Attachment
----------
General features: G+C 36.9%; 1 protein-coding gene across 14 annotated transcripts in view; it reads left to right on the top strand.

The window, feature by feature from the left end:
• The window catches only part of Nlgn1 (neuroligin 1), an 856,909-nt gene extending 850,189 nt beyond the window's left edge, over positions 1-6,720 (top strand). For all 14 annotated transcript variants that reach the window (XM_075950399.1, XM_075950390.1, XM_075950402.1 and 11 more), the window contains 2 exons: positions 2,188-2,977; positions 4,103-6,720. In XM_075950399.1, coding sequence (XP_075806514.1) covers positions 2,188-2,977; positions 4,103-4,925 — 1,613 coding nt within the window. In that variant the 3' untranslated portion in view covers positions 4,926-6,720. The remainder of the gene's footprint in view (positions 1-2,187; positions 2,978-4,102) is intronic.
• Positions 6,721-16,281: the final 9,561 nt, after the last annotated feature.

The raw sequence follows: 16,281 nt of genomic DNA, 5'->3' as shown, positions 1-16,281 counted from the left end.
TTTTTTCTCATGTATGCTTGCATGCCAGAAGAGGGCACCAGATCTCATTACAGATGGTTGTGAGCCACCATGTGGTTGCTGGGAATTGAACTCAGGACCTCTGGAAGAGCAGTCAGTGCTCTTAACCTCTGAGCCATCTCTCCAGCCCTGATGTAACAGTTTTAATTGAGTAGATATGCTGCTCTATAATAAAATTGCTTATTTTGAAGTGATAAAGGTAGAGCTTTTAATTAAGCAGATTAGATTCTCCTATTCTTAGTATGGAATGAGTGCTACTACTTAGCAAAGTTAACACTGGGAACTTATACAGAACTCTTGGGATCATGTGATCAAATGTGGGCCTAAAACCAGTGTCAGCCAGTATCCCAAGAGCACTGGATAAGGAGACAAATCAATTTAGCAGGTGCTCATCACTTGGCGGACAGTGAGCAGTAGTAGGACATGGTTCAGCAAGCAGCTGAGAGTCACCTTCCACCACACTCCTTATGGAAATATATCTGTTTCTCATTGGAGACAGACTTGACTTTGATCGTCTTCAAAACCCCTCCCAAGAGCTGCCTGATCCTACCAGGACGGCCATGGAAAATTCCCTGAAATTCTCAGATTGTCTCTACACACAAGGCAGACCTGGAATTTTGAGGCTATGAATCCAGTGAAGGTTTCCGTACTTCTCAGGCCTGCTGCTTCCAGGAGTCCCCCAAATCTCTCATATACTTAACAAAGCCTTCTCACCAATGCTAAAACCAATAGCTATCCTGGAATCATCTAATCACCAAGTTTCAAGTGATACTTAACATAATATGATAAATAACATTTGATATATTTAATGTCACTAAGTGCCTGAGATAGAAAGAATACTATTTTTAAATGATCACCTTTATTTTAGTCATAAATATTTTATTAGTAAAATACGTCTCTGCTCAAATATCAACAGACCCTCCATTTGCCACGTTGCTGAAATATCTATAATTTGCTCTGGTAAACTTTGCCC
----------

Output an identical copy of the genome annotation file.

General features: G+C 36.9%; 1 protein-coding gene across 14 annotated transcripts in view; it reads left to right on the top strand.

The window, feature by feature from the left end:
• The window catches only part of Nlgn1 (neuroligin 1), an 856,909-nt gene extending 850,189 nt beyond the window's left edge, over positions 1-6,720 (top strand). For all 14 annotated transcript variants that reach the window (XM_075950399.1, XM_075950390.1, XM_075950402.1 and 11 more), the window contains 2 exons: positions 2,188-2,977; positions 4,103-6,720. In XM_075950399.1, coding sequence (XP_075806514.1) covers positions 2,188-2,977; positions 4,103-4,925 — 1,613 coding nt within the window. In that variant the 3' untranslated portion in view covers positions 4,926-6,720. The remainder of the gene's footprint in view (positions 1-2,187; positions 2,978-4,102) is intronic.
• Positions 6,721-16,281: the final 9,561 nt, after the last annotated feature.

The raw sequence follows: 16,281 nt of genomic DNA, 5'->3' as shown, positions 1-16,281 counted from the left end.
TTTTTTCTCATGTATGCTTGCATGCCAGAAGAGGGCACCAGATCTCATTACAGATGGTTGTGAGCCACCATGTGGTTGCTGGGAATTGAACTCAGGACCTCTGGAAGAGCAGTCAGTGCTCTTAACCTCTGAGCCATCTCTCCAGCCCTGATGTAACAGTTTTAATTGAGTAGATATGCTGCTCTATAATAAAATTGCTTATTTTGAAGTGATAAAGGTAGAGCTTTTAATTAAGCAGATTAGATTCTCCTATTCTTAGTATGGAATGAGTGCTACTACTTAGCAAAGTTAACACTGGGAACTTATACAGAACTCTTGGGATCATGTGATCAAATGTGGGCCTAAAACCAGTGTCAGCCAGTATCCCAAGAGCACTGGATAAGGAGACAAATCAATTTAGCAGGTGCTCATCACTTGGCGGACAGTGAGCAGTAGTAGGACATGGTTCAGCAAGCAGCTGAGAGTCACCTTCCACCACACTCCTTATGGAAATATATCTGTTTCTCATTGGAGACAGACTTGACTTTGATCGTCTTCAAAACCCCTCCCAAGAGCTGCCTGATCCTACCAGGACGGCCATGGAAAATTCCCTGAAATTCTCAGATTGTCTCTACACACAAGGCAGACCTGGAATTTTGAGGCTATGAATCCAGTGAAGGTTTCCGTACTTCTCAGGCCTGCTGCTTCCAGGAGTCCCCCAAATCTCTCATATACTTAACAAAGCCTTCTCACCAATGCTAAAACCAATAGCTATCCTGGAATCATCTAATCACCAAGTTTCAAGTGATACTTAACATAATATGATAAATAACATTTGATATATTTAATGTCACTAAGTGCCTGAGATAGAAAGAATACTATTTTTAAATGATCACCTTTATTTTAGTCATAAATATTTTATTAGTAAAATACGTCTCTGCTCAAATATCAACAGACCCTCCATTTGCCACGTTGCTGAAATATCTATAATTTGCTCTGGTAAACTTTGCCC